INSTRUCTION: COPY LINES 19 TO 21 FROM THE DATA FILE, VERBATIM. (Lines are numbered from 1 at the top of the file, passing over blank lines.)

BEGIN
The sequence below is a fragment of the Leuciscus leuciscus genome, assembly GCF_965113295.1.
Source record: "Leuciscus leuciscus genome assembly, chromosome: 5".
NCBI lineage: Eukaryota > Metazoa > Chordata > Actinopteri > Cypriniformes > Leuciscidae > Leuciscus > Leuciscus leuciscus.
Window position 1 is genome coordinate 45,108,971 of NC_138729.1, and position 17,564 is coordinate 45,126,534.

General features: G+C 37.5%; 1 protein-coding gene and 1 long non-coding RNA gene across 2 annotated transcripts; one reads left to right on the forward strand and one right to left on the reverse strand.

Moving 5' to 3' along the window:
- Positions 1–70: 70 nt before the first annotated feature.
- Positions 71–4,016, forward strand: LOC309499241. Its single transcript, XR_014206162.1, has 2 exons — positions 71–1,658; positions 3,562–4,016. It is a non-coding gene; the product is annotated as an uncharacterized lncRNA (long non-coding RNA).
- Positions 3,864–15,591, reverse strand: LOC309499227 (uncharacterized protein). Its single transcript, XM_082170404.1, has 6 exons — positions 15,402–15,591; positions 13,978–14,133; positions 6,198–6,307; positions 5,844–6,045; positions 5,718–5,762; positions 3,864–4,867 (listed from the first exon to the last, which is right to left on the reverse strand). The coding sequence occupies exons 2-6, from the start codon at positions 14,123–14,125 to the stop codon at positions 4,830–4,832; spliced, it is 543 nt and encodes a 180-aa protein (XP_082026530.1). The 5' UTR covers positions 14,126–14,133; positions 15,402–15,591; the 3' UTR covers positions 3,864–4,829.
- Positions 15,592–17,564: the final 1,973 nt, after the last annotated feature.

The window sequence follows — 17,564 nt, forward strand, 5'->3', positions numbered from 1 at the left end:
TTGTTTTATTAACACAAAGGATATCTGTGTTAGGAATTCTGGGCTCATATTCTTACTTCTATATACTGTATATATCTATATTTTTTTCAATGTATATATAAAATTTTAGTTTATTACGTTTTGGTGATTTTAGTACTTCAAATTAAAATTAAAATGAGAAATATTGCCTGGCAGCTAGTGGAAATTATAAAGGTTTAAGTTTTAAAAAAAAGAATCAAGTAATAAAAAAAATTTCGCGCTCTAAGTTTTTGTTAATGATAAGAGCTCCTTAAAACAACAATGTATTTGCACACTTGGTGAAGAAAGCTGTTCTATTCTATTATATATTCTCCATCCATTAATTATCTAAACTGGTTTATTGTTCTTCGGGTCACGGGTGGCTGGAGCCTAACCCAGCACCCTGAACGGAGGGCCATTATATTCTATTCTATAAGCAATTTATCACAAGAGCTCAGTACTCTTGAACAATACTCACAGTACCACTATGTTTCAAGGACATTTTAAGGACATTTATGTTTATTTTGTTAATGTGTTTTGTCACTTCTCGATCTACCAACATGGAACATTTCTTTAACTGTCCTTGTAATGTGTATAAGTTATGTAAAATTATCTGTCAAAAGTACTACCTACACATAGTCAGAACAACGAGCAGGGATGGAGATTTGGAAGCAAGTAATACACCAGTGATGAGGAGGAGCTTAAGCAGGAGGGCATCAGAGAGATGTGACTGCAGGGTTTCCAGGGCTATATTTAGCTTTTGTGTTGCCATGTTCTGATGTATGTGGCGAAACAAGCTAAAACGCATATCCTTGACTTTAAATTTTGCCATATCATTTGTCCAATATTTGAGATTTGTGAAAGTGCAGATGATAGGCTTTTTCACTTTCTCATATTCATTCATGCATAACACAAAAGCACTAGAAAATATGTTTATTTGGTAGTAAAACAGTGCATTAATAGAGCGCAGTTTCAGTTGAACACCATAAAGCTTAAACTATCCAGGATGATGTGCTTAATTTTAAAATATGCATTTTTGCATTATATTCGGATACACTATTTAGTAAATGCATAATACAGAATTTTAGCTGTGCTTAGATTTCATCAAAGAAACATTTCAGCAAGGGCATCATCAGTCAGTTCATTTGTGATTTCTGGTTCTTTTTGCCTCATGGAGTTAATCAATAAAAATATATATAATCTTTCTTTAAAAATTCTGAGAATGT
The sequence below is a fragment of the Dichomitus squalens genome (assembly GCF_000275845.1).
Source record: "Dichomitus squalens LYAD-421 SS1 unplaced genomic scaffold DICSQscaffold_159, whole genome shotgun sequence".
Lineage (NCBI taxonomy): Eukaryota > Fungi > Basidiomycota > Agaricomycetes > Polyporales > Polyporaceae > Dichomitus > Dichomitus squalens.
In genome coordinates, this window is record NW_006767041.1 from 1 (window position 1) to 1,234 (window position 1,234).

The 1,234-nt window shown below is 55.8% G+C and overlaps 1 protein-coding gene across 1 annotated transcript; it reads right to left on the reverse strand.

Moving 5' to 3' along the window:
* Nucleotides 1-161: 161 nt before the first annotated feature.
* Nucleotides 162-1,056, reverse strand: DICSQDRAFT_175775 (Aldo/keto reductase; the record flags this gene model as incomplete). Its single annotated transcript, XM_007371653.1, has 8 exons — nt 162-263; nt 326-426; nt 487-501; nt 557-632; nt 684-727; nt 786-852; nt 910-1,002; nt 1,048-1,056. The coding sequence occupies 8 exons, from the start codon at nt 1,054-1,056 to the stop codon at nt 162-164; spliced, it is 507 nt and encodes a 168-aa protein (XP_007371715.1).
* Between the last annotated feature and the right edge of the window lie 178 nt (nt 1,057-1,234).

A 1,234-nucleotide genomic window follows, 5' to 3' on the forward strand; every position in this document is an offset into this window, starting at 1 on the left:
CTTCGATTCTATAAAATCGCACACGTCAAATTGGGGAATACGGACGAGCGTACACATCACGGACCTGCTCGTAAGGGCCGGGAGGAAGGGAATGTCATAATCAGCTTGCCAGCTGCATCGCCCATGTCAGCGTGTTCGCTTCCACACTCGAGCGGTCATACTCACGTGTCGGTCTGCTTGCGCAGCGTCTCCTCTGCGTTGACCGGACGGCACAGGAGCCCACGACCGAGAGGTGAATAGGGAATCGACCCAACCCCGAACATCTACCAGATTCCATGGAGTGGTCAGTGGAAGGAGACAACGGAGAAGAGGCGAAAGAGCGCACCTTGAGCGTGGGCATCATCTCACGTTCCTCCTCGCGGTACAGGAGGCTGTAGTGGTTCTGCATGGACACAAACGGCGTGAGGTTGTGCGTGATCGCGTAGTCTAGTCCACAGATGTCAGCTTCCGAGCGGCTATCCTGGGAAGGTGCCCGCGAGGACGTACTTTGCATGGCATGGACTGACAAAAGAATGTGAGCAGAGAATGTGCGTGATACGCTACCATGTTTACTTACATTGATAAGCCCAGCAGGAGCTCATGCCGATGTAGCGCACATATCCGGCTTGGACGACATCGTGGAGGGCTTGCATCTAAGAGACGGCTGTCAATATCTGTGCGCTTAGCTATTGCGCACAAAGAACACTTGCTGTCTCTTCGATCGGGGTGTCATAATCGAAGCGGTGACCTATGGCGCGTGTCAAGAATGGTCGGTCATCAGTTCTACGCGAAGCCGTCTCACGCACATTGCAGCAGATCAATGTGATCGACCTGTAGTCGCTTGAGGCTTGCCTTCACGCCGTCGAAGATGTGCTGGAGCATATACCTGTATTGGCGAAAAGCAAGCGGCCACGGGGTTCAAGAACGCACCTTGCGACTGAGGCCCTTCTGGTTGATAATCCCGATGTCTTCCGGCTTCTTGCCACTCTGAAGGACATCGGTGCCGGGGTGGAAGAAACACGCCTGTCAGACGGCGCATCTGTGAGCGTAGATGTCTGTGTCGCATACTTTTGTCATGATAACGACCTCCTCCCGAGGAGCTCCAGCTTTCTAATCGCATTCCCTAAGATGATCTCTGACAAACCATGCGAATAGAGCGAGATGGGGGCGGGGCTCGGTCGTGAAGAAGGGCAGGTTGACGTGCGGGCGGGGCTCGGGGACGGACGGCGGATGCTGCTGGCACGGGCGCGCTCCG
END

* Nucleotides 1-161: 161 nt before the first annotated feature.
* Nucleotides 162-1,056, reverse strand: DICSQDRAFT_175775 (Aldo/keto reductase; the record flags this gene model as incomplete). Its single annotated transcript, XM_007371653.1, has 8 exons — nt 162-263; nt 326-426; nt 487-501; nt 557-632; nt 684-727; nt 786-852; nt 910-1,002; nt 1,048-1,056. The coding sequence occupies 8 exons, from the start codon at nt 1,054-1,056 to the stop codon at nt 162-164; spliced, it is 507 nt and encodes a 168-aa protein (XP_007371715.1).
* Between the last annotated feature and the right edge of the window lie 178 nt (nt 1,057-1,234).